Pakistan’s fuel deregulation plan sparks concerns among refiners.

Pakistan’s proposed move to deregulate fuel prices has raised alarms among some of the country’s top refiners, potentially stalling planned upgrades worth billions of dollars and threatening refinery closures. In a letter addressed to Pakistan’s oil regulator, the refiners expressed apprehension over the proposed changes, warning of potential “disastrous consequences” for the industry.

The Oil & Gas Regulatory Authority (Ogra) seeks to shift the responsibility of setting fuel prices from the government to oil marketers and refineries, aiming to lower prices for consumers. However, this shift could have significant implications for the refining sector, particularly regarding the requirement for fuel buyers to source supply from local refineries.

The refiners, including state-run Pakistan Refinery and private domestic refiners such as Pak Arab Refinery, Attock Refinery, Cnergyico, and National Refinery, emphasized their concerns about operating at full capacity and urged Ogra to consider their input before implementing any changes.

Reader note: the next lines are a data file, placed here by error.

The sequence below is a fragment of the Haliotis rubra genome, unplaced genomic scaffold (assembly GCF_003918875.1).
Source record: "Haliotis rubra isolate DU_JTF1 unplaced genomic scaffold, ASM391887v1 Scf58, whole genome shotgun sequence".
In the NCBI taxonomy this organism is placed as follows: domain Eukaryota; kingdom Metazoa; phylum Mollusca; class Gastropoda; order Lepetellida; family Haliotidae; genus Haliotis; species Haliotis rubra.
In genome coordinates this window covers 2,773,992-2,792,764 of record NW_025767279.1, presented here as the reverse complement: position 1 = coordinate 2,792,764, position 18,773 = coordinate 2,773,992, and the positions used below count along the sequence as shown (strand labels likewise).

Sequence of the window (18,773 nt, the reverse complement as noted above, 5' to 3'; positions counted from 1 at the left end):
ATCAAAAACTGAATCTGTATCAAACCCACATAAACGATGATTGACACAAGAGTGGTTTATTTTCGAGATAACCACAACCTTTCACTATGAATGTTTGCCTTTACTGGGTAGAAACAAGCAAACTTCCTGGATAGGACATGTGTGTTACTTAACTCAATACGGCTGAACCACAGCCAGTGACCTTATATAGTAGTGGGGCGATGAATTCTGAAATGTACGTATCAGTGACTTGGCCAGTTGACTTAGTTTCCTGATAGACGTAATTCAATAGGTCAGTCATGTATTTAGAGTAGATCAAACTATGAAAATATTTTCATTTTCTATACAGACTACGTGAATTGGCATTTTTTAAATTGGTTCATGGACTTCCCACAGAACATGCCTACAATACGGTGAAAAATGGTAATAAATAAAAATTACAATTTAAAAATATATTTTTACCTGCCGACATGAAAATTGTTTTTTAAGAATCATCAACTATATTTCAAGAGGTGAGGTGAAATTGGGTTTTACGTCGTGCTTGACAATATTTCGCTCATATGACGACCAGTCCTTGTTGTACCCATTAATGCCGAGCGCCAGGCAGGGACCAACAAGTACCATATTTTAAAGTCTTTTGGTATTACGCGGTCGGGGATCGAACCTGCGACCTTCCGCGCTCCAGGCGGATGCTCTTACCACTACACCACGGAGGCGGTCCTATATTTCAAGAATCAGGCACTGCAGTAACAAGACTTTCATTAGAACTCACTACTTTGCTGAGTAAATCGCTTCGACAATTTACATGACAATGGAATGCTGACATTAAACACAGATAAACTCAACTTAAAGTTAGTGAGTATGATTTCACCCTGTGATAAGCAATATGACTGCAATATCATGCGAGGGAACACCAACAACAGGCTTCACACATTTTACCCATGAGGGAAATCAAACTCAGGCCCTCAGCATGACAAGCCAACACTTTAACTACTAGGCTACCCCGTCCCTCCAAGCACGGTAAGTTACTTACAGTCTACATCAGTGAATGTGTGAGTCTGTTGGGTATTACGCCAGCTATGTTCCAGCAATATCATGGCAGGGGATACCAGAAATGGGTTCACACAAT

In their letter to Ogra, the refiners stressed the need for “pragmatic and supportive measures” to sustain the refining sector, cautioning against actions that could lead to permanent closures.

While Ogra acknowledged the aim of deregulation to boost competition and protect public interest, it emphasized the necessity of assessing the potential impact on refinery upgrades. Refiners highlighted the substantial investment of $5-6 billion in refinery upgrades, which not only promise cleaner, environmentally friendly fuels but also contribute to saving valuable foreign exchange for the country.

The dialogue between Ogra and the refiners underscores the complexity of balancing consumer interests with the viability of the refining sector. As discussions continue, stakeholders must navigate these challenges to ensure a sustainable and competitive fuel market in Pakistan.